Teaching in Higher Education (THE500)
In THE500, senior PhD candidates and post-doctoral fellows will improve their teaching practice by becoming more knowledgeable about the ways in which students learn and about different teaching theories and styles. Course participants will experience and take part in a variety of teaching situations, from small group work to more formal lecture sessions. Ample opportunity will be given to participants to reflect on the course as it progresses and on their own teaching and learning experiences.
The success of THE500 depends on the participants’ willingness to share their experiences, successes and frustrations with in-class and online instruction. Each THE500 session also acts as a “laboratory” in which participants work cooperatively -- sometimes in a teaching role, sometimes in a learner's role. Therefore, enrolment in THE500 is restricted to senior PhD students and post-doctoral fellows who have already had classroom experience (e.g., as a teaching assistant or as a course instructor). Priority will also be given to students who have participated in Teaching Assistant Training Program (TATP) workshops through CTSI, the Centre for Teaching Support and Innovation, as these are considered recommended preparation for THE500.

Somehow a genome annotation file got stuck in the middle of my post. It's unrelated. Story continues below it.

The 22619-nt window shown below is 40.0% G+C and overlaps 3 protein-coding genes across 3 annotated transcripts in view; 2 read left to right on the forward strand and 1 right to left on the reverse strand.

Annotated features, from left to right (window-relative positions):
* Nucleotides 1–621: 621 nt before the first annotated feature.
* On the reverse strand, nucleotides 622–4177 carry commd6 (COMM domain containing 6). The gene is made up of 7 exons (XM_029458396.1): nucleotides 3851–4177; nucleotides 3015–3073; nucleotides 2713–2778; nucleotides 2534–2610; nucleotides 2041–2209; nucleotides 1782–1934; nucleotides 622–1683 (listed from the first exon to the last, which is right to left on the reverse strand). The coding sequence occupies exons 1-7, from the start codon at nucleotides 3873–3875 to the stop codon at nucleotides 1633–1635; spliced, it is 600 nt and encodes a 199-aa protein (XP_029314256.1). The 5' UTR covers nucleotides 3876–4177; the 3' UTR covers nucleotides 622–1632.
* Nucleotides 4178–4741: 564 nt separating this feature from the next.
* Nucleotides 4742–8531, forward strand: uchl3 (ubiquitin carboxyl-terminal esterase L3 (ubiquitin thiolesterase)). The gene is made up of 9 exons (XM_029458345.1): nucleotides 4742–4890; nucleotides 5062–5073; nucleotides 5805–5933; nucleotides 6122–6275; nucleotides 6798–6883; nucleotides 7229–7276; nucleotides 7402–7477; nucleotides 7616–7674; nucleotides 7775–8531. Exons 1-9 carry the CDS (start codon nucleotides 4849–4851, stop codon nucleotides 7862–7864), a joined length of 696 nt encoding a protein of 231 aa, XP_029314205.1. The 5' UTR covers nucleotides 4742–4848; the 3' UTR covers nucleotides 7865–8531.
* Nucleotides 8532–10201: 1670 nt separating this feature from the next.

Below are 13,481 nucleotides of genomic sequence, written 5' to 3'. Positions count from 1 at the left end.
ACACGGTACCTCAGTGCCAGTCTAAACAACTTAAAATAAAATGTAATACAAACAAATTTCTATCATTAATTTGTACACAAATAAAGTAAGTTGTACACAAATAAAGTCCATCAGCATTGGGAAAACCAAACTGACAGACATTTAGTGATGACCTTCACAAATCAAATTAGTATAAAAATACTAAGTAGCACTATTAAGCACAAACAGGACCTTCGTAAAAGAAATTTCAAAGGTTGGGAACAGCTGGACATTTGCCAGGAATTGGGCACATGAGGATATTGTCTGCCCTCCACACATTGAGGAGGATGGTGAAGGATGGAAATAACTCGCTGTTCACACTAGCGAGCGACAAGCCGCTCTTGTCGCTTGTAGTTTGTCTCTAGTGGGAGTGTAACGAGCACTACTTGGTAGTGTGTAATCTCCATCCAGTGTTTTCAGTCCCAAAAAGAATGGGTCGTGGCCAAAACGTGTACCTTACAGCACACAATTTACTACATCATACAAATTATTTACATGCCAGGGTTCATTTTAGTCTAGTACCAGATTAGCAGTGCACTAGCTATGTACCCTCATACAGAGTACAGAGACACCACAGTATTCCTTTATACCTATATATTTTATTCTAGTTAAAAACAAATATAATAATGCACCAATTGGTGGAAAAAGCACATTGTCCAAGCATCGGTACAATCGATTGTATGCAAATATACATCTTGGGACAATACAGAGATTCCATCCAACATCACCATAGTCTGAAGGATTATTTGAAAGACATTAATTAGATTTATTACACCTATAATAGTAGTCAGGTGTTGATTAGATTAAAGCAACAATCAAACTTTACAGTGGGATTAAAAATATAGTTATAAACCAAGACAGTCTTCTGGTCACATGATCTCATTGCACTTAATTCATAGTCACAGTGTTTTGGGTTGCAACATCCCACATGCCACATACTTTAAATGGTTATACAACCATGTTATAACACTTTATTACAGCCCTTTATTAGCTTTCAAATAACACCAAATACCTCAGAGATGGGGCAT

THE500 is provided free of charge, and upon completion, graduate students will receive an official letter from the university confirming their completion of THE500, with a brief description of its content. The course itself will not appear on your School of Graduate Studies transcript.
However, THE500 counts as four credits toward the requirements of the Graduate Professional Skills program (GPS), and successful completion of the GPS program does appear on a student’s transcript.
GPS is a professional skills development initiative from the School of Graduate Studies that provides graduate students with a range of opportunities for professional skills development. Please visit the GPS website for information on the program.
Eligibility: THE500 is open to post-doctoral fellows and Ph-D candidates at the University of Toronto.